Quantization noise (uniform noise)[edit]

The noise caused by quantizing the pixels of a sensed image to a number of discrete levels is known as quantization noise. It has an approximately uniform distribution. Though it can be signal dependent, it will be signal independent if other noise sources are big enough to cause dithering, or if dithering is explicitly applied.[9]

Film grain[edit]

The grain of photographic film is a signal-dependent noise, with similar statistical distribution to shot noise.[14] If film grains are uniformly distributed (equal number per area), and if each grain has an equal and independent probability of developing to a dark silver grain after absorbing photons, then the number of such dark grains in an area will be random with a binomial distribution. In areas where the probability is low, this distribution will be close to the classic Poisson distribution of shot noise. A simple Gaussian distribution is often used as an adequately accurate model.[9]

Film grain is usually regarded as a nearly isotropic (non-oriented) noise source. Its effect is made worse by the distribution of silver halide grains in the film also being random.[15]

Anisotropic noise[edit]

Some noise sources show up with a significant orientation in images. For example, image sensors are sometimes subject to row noise or column noise.[16]

In digital cameras[edit]

Image on the left has exposure time of >10 seconds in low light. The image on the right has adequate lighting and 0.1 second exposure.

In low light, correct exposure requires the use of long shutter speeds, higher gain (ISO sensitivity), or both. On most cameras, longer shutter speeds lead to increased salt-and-pepper noise due to photodiode leakage currents. At the cost of a doubling of read noise variance (41% increase in read noise standard deviation), this salt-and-pepper noise can be mostly eliminated by dark frame subtraction. Banding noise, similar to shadow noise, can be introduced through brightening shadows or through color-balance processing.[17]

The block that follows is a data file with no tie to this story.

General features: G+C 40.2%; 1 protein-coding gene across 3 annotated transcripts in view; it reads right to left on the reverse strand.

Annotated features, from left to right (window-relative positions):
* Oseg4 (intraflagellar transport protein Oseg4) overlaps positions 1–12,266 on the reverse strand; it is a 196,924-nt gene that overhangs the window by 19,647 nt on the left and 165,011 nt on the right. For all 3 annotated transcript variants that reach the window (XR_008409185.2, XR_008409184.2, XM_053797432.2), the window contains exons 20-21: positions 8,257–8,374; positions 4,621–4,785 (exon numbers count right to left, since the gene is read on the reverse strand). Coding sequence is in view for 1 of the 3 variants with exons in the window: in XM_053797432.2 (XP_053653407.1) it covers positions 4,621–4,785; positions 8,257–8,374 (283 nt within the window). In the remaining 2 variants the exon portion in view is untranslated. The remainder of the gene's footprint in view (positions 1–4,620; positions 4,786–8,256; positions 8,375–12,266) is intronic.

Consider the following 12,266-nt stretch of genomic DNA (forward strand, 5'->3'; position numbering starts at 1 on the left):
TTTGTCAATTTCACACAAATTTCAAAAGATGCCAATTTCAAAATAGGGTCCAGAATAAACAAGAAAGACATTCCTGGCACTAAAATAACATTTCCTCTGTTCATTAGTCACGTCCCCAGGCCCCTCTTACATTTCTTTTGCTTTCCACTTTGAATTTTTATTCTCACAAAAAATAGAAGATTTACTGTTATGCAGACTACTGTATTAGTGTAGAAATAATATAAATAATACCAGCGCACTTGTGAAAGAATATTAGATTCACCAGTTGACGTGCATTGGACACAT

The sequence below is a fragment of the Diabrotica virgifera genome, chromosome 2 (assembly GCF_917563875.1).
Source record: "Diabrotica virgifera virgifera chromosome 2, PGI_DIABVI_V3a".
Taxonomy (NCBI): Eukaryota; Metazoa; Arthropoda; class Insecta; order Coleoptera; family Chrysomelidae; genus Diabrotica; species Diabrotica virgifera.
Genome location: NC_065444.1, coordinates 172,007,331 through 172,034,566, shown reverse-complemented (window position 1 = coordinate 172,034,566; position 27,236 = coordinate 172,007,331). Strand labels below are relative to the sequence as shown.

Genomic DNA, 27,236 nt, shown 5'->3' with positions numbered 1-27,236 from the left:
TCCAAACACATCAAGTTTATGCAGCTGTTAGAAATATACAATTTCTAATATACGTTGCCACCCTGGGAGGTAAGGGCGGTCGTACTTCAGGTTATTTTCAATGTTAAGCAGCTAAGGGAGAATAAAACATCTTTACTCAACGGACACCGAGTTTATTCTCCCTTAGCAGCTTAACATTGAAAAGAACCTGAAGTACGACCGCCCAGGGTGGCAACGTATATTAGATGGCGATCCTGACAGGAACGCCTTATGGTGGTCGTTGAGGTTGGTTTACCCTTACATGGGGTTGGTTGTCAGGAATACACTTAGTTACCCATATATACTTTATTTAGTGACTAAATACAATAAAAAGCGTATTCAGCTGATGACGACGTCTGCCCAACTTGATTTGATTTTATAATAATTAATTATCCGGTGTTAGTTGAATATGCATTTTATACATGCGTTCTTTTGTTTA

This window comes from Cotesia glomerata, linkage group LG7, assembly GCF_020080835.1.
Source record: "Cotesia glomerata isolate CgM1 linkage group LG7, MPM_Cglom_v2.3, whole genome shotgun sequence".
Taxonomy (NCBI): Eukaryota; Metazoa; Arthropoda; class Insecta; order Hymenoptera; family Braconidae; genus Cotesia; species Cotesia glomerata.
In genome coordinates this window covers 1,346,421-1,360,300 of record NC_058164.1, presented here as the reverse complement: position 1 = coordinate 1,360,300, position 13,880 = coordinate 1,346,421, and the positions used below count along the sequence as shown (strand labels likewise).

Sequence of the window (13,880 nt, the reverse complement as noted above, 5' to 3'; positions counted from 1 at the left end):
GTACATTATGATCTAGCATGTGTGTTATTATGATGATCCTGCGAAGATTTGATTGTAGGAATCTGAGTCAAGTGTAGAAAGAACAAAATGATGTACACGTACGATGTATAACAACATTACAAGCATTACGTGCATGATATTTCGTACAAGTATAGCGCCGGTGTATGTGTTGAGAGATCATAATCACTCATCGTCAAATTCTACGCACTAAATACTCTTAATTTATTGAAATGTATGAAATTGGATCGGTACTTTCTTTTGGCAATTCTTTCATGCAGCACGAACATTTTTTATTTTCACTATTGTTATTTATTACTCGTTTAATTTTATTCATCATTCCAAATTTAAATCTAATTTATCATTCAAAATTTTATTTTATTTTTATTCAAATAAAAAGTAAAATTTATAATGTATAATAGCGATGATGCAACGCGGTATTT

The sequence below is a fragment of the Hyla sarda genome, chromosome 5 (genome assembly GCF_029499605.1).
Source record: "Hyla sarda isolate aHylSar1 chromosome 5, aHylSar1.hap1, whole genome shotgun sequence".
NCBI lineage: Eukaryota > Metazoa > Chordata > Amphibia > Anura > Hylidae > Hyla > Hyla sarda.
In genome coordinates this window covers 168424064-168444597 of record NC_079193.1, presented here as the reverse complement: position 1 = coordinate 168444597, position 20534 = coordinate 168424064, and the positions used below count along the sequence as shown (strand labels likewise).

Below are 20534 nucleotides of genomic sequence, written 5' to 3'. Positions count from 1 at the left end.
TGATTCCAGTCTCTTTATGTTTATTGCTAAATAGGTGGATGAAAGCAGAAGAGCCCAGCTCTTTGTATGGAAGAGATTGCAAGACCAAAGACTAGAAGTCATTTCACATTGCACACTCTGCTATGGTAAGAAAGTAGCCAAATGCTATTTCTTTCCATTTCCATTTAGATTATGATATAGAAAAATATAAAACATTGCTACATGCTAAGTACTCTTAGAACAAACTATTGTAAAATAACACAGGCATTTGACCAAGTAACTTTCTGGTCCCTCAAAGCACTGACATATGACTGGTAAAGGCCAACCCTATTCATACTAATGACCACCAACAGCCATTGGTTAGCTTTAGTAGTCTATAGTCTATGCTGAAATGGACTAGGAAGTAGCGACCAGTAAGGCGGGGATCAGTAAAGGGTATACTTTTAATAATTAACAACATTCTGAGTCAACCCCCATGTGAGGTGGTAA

The relative effect of both read noise and shot noise increase as the exposure is reduced, corresponding to increased ISO sensitivity, since fewer photons are counted (shot noise) and since more amplification of the signal is necessary.

Effects of sensor size[edit]

The size of the image sensor, or effective light collection area per pixel sensor, is the largest determinant of signal levels that determine signal-to-noise ratio and hence apparent noise levels, assuming the aperture area is proportional to sensor area, or that the f-number or focal-plane illuminance is held constant. That is, for a constant f-number, the sensitivity of an imager scales roughly with the sensor area, so larger sensors typically create lower noise images than smaller sensors. In the case of images bright enough to be in the shot noise limited regime, when the image is scaled to the same size on screen, or printed at the same size, the pixel count makes little difference to perceptible noise levels – the noise depends primarily on sensor area, not how this area is divided into pixels. For images at lower signal levels (higher ISO settings), where read noise (noise floor) is significant, more pixels within a given sensor area will make the image noisier if the per pixel read noise is the same.